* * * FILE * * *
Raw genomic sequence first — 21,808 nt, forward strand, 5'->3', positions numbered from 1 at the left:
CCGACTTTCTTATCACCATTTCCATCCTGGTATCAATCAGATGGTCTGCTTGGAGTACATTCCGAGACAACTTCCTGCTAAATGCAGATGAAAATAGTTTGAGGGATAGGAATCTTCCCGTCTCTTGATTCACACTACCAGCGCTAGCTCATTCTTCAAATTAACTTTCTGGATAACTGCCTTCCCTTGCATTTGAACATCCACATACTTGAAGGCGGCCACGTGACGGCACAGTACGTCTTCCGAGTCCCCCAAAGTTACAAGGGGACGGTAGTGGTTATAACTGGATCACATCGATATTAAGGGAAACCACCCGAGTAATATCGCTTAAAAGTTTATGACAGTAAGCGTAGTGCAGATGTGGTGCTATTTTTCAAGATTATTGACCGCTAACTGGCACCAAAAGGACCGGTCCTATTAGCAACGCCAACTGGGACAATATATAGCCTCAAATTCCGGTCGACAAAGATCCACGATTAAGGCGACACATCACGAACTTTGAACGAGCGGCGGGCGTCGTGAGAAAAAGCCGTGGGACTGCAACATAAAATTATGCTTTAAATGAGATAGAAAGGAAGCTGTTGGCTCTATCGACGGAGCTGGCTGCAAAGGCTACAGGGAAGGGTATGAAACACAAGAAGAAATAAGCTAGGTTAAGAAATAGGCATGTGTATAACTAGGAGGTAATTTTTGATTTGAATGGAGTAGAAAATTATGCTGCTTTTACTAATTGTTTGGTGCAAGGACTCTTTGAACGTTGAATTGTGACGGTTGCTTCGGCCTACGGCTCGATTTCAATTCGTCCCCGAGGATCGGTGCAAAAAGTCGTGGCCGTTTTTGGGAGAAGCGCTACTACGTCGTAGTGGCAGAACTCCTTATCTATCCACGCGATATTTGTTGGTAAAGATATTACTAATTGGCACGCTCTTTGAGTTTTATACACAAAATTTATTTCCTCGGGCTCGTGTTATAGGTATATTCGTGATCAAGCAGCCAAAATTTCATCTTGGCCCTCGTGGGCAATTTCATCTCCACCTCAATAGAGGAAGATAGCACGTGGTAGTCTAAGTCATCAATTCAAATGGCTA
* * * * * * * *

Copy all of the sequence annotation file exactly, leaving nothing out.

Raw genomic sequence first — 21,808 nt, forward strand, 5'->3', positions numbered from 1 at the left:
CCGACTTTCTTATCACCATTTCCATCCTGGTATCAATCAGATGGTCTGCTTGGAGTACATTCCGAGACAACTTCCTGCTAAATGCAGATGAAAATAGTTTGAGGGATAGGAATCTTCCCGTCTCTTGATTCACACTACCAGCGCTAGCTCATTCTTCAAATTAACTTTCTGGATAACTGCCTTCCCTTGCATTTGAACATCCACATACTTGAAGGCGGCCACGTGACGGCACAGTACGTCTTCCGAGTCCCCCAAAGTTACAAGGGGACGGTAGTGGTTATAACTGGATCACATCGATATTAAGGGAAACCACCCGAGTAATATCGCTTAAAAGTTTATGACAGTAAGCGTAGTGCAGATGTGGTGCTATTTTTCAAGATTATTGACCGCTAACTGGCACCAAAAGGACCGGTCCTATTAGCAACGCCAACTGGGACAATATATAGCCTCAAATTCCGGTCGACAAAGATCCACGATTAAGGCGACACATCACGAACTTTGAACGAGCGGCGGGCGTCGTGAGAAAAAGCCGTGGGACTGCAACATAAAATTATGCTTTAAATGAGATAGAAAGGAAGCTGTTGGCTCTATCGACGGAGCTGGCTGCAAAGGCTACAGGGAAGGGTATGAAACACAAGAAGAAATAAGCTAGGTTAAGAAATAGGCATGTGTATAACTAGGAGGTAATTTTTGATTTGAATGGAGTAGAAAATTATGCTGCTTTTACTAATTGTTTGGTGCAAGGACTCTTTGAACGTTGAATTGTGACGGTTGCTTCGGCCTACGGCTCGATTTCAATTCGTCCCCGAGGATCGGTGCAAAAAGTCGTGGCCGTTTTTGGGAGAAGCGCTACTACGTCGTAGTGGCAGAACTCCTTATCTATCCACGCGATATTTGTTGGTAAAGATATTACTAATTGGCACGCTCTTTGAGTTTTATACACAAAATTTATTTCCTCGGGCTCGTGTTATAGGTATATTCGTGATCAAGCAGCCAAAATTTCATCTTGGCCCTCGTGGGCAATTTCATCTCCACCTCAATAGAGGAAGATAGCACGTGGTAGTCTAAGTCATCAATTCAAATGGCTA